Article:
The Worries of Co-Parenting with an Ex

The Worries of Co-Parenting with an Ex

30 March 2022 • Words by Karla Pretorius 3 mins

My child is at my Ex’s, and I am STRESSED. Blended families are more common today than ever before. A common worry amongst blended families is co-parenting – when the children are with their ex-partner. Are they receiving the love and care we hope we provide when they are with us? Do they understand that they are not to blame? Are they happy and healthy?


When we decide we want children, we usually feel we have the love to give to another human being. We often think we are in the space of stability, but that stability might not last in our relationship. Many parents believe “sticking it out” for their children means staying in an often unhappy relationship. 


Although this is each person’s journey and decision, it is essential to recognize children’s abilities to understand when their parents are unhappy. They are also able to easily adapt to a new normal should the relationship end. We have seen it during the pandemic – our children were able to adapt and be resilient to the changes often faster than us, grownups. They are young, and change usually happens in their young lives. Sometimes, we are more set in our ways, and change is a potential obstacle rather than a challenge. 


If you have decided to split from your partner and you’re in a space where co-parenting is possible, here are some strategies and tips to help you (and your children) cope with the worries.

Strategies and tips to help you cope with co-parenting worries:

There was love once. You loved your partner or cared for this person. Try and hold on to that. There could be mutual respect if there were love or liking for one another. If you think of “what is best for our children,” showing mutual respect or respect from your side, we are honestly doing what we can to set them up for success during these turbulent times.


Do what you can when you are worried. It might be an irrational fear if you worry that your child might not have the same cereal they have when they’re with you. Think of three things here: (1) are your children safe? (2) do they speak with you often (at least twice a week), and (3) do they mention any alarming instances (where they are left alone while very young)? If they seem happy, taken care of, and communicative, they are doing well. It is always stressful when your children are not near you, but they are with another parent who most probably loves them unconditionally. This co-parent might have a different parenting style, but you will have time to guide them in your way.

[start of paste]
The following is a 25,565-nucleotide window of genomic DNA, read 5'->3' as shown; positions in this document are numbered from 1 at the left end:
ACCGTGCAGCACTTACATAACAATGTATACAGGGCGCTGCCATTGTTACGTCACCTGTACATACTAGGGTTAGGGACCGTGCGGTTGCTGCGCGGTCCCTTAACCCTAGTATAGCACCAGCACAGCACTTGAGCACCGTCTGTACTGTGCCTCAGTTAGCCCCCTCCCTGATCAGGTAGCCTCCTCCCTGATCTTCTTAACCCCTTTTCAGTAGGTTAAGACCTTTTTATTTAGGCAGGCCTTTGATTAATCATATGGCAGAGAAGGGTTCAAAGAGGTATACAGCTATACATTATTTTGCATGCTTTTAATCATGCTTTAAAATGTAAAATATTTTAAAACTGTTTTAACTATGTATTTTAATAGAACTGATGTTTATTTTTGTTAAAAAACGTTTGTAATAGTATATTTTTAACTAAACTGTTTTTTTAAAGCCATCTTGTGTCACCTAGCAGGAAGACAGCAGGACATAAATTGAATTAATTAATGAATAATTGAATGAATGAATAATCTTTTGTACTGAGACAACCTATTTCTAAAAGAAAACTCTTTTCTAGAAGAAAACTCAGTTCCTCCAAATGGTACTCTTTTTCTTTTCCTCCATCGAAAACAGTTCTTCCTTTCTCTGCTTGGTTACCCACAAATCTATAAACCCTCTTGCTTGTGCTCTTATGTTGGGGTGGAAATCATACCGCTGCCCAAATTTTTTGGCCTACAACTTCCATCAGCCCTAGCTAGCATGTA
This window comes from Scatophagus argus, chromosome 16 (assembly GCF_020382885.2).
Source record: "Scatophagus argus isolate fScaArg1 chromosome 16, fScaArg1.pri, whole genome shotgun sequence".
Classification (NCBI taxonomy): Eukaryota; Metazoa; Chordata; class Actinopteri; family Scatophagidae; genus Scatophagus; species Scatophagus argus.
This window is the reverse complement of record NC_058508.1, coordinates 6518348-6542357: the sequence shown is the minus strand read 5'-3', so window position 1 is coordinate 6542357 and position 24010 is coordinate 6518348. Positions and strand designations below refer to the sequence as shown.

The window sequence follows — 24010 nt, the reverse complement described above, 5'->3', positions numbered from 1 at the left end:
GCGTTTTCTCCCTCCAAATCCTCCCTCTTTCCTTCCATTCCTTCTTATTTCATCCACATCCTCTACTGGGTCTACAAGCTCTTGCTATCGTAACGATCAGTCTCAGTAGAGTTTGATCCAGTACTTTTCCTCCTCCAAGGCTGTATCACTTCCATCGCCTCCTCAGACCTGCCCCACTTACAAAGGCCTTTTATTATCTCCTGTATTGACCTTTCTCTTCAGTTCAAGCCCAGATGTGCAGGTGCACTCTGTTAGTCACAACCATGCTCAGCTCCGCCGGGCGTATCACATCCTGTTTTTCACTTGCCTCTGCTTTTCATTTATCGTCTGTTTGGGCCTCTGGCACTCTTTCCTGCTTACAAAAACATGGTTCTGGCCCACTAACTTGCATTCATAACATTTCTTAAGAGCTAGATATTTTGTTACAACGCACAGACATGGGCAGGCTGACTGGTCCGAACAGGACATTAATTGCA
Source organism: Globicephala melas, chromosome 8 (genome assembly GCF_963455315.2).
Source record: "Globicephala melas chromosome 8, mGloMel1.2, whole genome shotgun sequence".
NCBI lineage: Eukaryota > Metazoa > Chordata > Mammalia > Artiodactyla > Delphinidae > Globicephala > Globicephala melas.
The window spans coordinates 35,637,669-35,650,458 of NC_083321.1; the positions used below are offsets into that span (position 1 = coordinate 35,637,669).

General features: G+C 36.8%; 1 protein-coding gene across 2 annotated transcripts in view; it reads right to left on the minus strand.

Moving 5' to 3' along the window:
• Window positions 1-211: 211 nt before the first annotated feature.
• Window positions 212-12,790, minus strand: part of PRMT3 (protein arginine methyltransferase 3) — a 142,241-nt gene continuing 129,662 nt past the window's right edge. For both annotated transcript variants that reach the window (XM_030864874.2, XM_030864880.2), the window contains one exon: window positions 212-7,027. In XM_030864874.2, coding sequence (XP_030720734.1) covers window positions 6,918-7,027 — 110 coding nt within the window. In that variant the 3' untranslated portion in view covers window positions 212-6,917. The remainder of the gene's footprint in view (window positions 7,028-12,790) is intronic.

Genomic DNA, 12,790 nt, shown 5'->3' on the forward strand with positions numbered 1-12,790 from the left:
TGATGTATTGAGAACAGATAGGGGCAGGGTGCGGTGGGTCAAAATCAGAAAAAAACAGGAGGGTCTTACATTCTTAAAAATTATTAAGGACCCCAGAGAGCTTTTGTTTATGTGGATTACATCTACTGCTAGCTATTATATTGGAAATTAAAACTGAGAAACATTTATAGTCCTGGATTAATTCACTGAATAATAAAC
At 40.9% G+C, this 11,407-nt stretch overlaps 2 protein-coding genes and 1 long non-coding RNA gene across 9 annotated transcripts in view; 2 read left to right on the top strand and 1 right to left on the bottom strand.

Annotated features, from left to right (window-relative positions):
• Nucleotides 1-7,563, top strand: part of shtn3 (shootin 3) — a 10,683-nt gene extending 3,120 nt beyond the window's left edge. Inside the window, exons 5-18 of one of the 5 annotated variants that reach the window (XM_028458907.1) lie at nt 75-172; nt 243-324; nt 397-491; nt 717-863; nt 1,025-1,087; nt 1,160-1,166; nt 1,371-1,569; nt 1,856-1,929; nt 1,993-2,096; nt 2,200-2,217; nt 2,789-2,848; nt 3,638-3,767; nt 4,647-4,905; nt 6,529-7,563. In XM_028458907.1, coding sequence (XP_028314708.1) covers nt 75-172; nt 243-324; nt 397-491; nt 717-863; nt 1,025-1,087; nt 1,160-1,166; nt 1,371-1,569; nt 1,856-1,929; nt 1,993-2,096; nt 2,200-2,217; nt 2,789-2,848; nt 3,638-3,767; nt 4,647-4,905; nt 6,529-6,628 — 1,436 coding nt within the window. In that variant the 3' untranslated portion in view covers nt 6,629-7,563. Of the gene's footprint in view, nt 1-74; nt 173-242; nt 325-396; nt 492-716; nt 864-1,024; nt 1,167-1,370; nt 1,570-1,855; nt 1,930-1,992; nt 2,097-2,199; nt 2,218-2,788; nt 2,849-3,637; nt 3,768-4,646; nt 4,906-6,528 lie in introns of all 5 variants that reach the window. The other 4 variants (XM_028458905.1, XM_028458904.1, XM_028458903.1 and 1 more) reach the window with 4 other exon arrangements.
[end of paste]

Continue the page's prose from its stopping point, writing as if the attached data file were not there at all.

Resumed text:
Remind them of your love – often. It is always good to tell your children you love them. I usually keep from telling kids “I miss you” too often as this might elicit feelings of guilt in them, which we don’t want. We can remind them of what we did when we saw them last or what we are planning during our next visit or time together, but telling them often you miss them and wish they were there might not be helpful for them.


Communicate it! If you are co-parenting a child or children, it is always a good idea to be a model co-parent. Share a “communication book” with your ex-partner where you note down essential observations and events. For example, you can state where you went with your child and what they liked and didn’t like. The goal is for co-parents to do just that – co-partner to their best ability. And from modeling, you show respect, maturity, and the ability to do what is best for your child. 




Remember there will be times when you are unsure or feeling uncertain about what is going on in the other home. This is normal, and it might be a good idea to find someone you can speak with about these feelings and emotions. You are doing what you can, and that is already amazing. According to Doss et al. (2020), a brief intervention with a trained professional on the relationship of co-parents could significantly help with decreasing conflict and increasing relationship satisfaction. This is a possible route if you feel co-parenting is extremely difficult with your ex-partner.  For now, take a break and remind yourself that you are doing what you can for your child.


Are you a step-parent and worried about over-stepping? Check out our blog The Experience of a Step-Parent: Not Side-Stepping the Worries.

Doss, B. D., Roddy, M. K., Llabre, M. M., Georgia Salivar, E., & Jensen-Doss, A. (2020). Improvements in co-parenting conflict and child adjustment following an online program for relationship distress. Journal of family psychology: JFP: journal of the Division of Family Psychology of the American Psychological Association (Division 43), 34(1), 68–78.

  • Karla Pretorius

    A registered counselor with a MA in Psychology. Co-founder: AIMS Global & Leadership at: Augmental